Market Intelligence
February 18, 2022

Nearshoring, A Strategic Response to the Current Supply Chain Model image

The numerous supply chain disruptions over the past two years have highlighted the fragility of offshoring – a business operations model introduced in the 1960s where manufacturing was outsourced to Asia. Offshoring allowed industries like automotive, retail, electronic components and others to operate more affordably. However, as supply chain constraints have been intensified by a lack of diversified resources, many businesses are considering transferring operations back to nearby countries. This practice, known as nearshoring, has emerged as an attractive alternative to the offshoring method.

Offshoring – the initial shift to overseas manufacturing

Offshoring has steadily grown and shifted much of the United States semiconductor manufacturing to countries like Taiwan, China and India. As a result, today, the US only domestically manufactures 12% of the chips it designs. Comparatively, Taiwan manufactures over 60% of the world’s wafers.

Offshoring has been positive for both businesses and countries alike. It has created higher profit margins; granted opportunities for foreign countries to grow a specialized workforce; allowed companies to scale up sustainably; and diminished the administrative burden usually linked to growing operations.

Despite the benefits, the global supply chain has been threatened by trade wars, extreme weather events and limited geographic distribution in manufacturing. Along with factory shutdowns, congested ports and a diminished workforce due to the Covid-19 pandemic, friction within the global market has reached an all-time high.

Due to these drawbacks, manufacturers are increasingly enticed by the possibility of nearshoring as a strategic solution.

Nearshoring Benefits – strategically sourcing closer to home

The Americas

Diversifying resources in the global supply chain would add necessary support and reduce the impact of shocks and shortages. According to an April 2020 Thomas survey, 64% of North American manufacturers interviewed reported that they are likely to bring manufacturing production and sourcing back to the Americas. Latin America, specifically Mexico, is poised to profit the most from this developing trend. More recently, Latin America saw a 156% increase in hiring from foreign companies, particularly for software engineers.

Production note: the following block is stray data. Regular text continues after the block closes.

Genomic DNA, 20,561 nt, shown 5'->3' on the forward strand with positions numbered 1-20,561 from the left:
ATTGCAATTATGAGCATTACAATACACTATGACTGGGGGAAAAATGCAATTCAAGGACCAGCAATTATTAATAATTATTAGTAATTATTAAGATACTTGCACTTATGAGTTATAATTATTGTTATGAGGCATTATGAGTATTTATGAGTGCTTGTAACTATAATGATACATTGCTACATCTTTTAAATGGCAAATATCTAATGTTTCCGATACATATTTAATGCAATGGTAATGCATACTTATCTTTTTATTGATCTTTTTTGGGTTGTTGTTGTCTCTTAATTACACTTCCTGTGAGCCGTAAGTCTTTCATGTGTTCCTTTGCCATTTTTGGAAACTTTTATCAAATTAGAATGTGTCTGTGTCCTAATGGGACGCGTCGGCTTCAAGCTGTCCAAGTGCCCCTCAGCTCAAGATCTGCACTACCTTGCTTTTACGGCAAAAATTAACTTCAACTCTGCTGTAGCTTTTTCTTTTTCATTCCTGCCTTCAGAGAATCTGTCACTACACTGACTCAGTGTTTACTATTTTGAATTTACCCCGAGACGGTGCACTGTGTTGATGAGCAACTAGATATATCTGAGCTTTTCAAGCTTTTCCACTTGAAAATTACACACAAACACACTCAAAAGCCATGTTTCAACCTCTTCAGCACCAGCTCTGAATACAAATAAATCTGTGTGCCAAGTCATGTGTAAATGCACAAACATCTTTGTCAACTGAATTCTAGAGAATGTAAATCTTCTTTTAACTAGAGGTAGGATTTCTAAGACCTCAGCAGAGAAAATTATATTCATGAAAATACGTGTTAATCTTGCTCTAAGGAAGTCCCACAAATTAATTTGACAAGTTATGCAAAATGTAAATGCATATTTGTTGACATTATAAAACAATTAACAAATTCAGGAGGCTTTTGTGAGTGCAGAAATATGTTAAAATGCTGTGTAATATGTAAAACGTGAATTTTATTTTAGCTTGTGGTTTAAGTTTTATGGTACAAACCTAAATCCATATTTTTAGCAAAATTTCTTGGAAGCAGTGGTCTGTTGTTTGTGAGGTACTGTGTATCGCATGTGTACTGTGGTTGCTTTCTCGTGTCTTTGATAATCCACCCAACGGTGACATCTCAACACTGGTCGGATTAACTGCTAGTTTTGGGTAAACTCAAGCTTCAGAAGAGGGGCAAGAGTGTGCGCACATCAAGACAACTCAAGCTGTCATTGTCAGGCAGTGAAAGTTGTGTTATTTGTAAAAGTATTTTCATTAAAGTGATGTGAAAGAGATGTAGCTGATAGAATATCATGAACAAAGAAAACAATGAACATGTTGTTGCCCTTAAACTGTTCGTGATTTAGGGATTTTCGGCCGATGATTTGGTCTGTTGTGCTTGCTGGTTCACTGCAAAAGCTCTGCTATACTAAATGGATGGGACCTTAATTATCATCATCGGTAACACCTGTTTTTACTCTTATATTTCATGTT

Some companies have already started the move from China to Latin America. Microchip Technology, Toyota, Mazda and Nissan have all moved portions of production to Mexico. According to Border Now, 172 out of 260 executives of companies with manufacturing plants in China acknowledged their interest in Mexico to supply the US market.

As the United States’ fastest-growing trade partner, Latin America has appealing advantages for manufacturers. Once dominated by agriculture, Mexico’s economy has shifted focus to technology. The country’s manufacturing clusters offer concentrated areas of skilled workers, advanced industry-specific technology and an established knowledge base. These locations have steadily expanded Mexico’s presence in industries like aerospace, automotive, electronics, furniture/appliances and medical devices.

A cornerstone of nearshoring is increased collaboration through real-time communication within similar time zones and more opportunity for onsite visits. Manufacturing clusters have adopted an agile framework that focuses on short phases of work and frequent reassessment for adaptation, enabling teams to move faster and more efficiently. This methodology closely aligns with the nearshoring approach to teamwork, boosting Mexico’s prospects for nearshoring operations.

Hand in hand with agility, a country's resiliency is a major factor in whether it makes a trustworthy partner. In Central Asia, nearly half the population is cut off from digital connection, with three out of the five countries below the global average of individuals using the internet. Mexico and Latin America’s supply chain is fortified by reliable communication infrastructure and internet connections, enabling quicker reactions to unforeseen outages.